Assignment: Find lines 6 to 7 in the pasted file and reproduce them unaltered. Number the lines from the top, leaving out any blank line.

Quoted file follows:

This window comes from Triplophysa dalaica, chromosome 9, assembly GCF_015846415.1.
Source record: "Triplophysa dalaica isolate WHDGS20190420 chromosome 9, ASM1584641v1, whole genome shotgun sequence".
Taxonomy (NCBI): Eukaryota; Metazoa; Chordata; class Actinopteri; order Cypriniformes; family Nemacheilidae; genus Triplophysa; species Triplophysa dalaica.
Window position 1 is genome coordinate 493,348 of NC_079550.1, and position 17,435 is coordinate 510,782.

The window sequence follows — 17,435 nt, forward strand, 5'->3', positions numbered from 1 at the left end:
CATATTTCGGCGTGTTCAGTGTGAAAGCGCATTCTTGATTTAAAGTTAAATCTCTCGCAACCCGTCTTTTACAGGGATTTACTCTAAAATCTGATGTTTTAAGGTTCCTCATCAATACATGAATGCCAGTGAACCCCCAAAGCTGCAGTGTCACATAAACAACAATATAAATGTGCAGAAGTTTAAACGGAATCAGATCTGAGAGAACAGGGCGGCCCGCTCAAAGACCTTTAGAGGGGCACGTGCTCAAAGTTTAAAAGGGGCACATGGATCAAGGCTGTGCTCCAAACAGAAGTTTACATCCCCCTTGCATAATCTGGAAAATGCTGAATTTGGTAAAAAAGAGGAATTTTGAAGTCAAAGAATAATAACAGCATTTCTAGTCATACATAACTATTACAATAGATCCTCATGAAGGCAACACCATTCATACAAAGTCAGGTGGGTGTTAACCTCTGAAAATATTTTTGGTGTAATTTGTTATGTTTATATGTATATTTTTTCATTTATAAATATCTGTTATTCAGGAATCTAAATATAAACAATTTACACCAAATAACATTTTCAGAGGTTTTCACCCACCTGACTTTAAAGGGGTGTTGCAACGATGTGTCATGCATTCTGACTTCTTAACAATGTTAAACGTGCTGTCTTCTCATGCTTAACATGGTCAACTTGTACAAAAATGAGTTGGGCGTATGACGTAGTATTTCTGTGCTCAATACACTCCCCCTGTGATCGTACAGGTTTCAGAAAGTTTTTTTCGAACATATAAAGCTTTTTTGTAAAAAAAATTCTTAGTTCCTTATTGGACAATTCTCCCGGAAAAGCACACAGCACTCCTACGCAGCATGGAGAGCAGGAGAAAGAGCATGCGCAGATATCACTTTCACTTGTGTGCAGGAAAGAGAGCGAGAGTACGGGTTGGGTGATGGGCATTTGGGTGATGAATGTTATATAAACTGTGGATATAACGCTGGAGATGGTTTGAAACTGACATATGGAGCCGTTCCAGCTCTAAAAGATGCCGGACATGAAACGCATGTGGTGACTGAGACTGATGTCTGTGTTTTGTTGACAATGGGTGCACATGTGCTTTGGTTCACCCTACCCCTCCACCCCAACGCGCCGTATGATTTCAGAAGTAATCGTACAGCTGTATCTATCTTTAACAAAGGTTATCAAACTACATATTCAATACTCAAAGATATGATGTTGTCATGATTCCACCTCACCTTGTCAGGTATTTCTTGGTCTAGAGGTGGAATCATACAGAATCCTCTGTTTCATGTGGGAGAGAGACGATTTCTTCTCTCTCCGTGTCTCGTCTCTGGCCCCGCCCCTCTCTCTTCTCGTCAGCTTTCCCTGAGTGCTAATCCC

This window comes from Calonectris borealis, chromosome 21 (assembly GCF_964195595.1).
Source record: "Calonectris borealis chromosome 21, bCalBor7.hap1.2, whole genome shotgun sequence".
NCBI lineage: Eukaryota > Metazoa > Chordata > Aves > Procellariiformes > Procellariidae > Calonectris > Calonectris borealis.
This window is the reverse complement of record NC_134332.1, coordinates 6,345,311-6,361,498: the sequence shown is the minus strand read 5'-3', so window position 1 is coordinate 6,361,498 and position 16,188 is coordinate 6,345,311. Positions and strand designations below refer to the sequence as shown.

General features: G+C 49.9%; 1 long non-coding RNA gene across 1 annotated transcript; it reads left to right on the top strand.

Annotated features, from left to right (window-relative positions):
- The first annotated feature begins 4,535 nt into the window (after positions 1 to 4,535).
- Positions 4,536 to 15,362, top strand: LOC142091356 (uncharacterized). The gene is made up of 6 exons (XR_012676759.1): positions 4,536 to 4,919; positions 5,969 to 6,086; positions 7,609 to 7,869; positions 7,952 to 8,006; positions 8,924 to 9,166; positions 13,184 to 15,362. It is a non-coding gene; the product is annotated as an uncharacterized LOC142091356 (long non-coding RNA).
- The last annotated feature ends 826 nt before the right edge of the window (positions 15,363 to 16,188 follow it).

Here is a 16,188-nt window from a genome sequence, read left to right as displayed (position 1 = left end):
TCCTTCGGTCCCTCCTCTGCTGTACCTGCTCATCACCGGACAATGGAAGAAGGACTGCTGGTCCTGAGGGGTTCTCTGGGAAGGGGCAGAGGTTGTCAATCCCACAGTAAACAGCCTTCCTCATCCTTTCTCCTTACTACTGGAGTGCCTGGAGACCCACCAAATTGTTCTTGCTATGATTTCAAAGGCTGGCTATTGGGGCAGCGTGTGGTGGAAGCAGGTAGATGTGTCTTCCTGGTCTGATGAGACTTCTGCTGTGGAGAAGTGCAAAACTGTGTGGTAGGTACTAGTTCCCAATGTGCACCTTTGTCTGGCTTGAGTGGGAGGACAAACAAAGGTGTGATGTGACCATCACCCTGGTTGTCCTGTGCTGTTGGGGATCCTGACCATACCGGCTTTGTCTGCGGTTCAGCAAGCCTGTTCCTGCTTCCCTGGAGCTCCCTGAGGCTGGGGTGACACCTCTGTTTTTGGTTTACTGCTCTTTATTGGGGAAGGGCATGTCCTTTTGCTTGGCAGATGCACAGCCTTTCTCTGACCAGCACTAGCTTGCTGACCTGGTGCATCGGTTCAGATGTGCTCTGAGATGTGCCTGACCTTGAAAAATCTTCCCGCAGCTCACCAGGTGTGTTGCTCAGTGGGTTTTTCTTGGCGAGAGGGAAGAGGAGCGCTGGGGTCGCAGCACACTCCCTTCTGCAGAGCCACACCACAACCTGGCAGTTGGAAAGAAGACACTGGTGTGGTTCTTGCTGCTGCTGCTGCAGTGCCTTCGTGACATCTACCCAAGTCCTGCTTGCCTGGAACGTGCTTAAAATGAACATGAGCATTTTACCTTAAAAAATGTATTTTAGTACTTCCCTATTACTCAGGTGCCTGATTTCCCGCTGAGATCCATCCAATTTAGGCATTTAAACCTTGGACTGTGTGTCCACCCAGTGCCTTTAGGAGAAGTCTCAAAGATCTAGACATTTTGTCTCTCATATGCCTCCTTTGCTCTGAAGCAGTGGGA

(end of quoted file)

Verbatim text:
CATATTTCGGCGTGTTCAGTGTGAAAGCGCATTCTTGATTTAAAGTTAAATCTCTCGCAACCCGTCTTTTACAGGGATTTACTCTAAAATCTGATGTTTTAAGGTTCCTCATCAATACATGAATGCCAGTGAACCCCCAAAGCTGCAGTGTCACATAAACAACAATATAAATGTGCAGAAGTTTAAACGGAATCAGATCTGAGAGAACAGGGCGGCCCGCTCAAAGACCTTTAGAGGGGCACGTGCTCAAAGTTTAAAAGGGGCACATGGATCAAGGCTGTGCTCCAAACAGAAGTTTACATCCCCCTTGCATAATCTGGAAAATGCTGAATTTGGTAAAAAAGAGGAATTTTGAAGTCAAAGAATAATAACAGCATTTCTAGTCATACATAACTATTACAATAGATCCTCATGAAGGCAACACCATTCATACAAAGTCAGGTGGGTGTTAACCTCTGAAAATATTTTTGGTGTAATTTGTTATGTTTATATGTATATTTTTTCATTTATAAATATCTGTTATTCAGGAATCTAAATATAAACAATTTACACCAAATAACATTTTCAGAGGTTTTCACCCACCTGACTTTAAAGGGGTGTTGCAACGATGTGTCATGCATTCTGACTTCTTAACAATGTTAAACGTGCTGTCTTCTCATGCTTAACATGGTCAACTTGTACAAAAATGAGTTGGGCGTATGACGTAGTATTTCTGTGCTCAATACACTCCCCCTGTGATCGTACAGGTTTCAGAAAGTTTTTTTCGAACATATAAAGCTTTTTTGTAAAAAAAATTCTTAGTTCCTTATTGGACAATTCTCCCGGAAAAGCACACAGCACTCCTACGCAGCATGGAGAGCAGGAGAAAGAGCATGCGCAGATATCACTTTCACTTGTGTGCAGGAAAGAGAGCGAGAGTACGGGTTGGGTGATGGGCATTTGGGTGATGAATGTTATATAAACTGTGGATATAACGCTGGAGATGGTTTGAAACTGACATATGGAGCCGTTCCAGCTCTAAAAGATGCCGGACATGAAACGCATGTGGTGACTGAGACTGATGTCTGTGTTTTGTTGACAATGGGTGCACATGTGCTTTGGTTCACCCTACCCCTCCACCCCAACGCGCCGTATGATTTCAGAAGTAATCGTACAGCTGTATCTATCTTTAACAAAGGTTATCAAACTACATATTCAATACTCAAAGATATGATGTTGTCATGATTCCACCTCACCTTGTCAGGTATTTCTTGGTCTAGAGGTGGAATCATACAGAATCCTCTGTTTCATGTGGGAGAGAGACGATTTCTTCTCTCTCCGTGTCTCGTCTCTGGCCCCGCCCCTCTCTCTTCTCGTCAGCTTTCCCTGAGTGCTAATCCC

This window comes from Calonectris borealis, chromosome 21 (assembly GCF_964195595.1).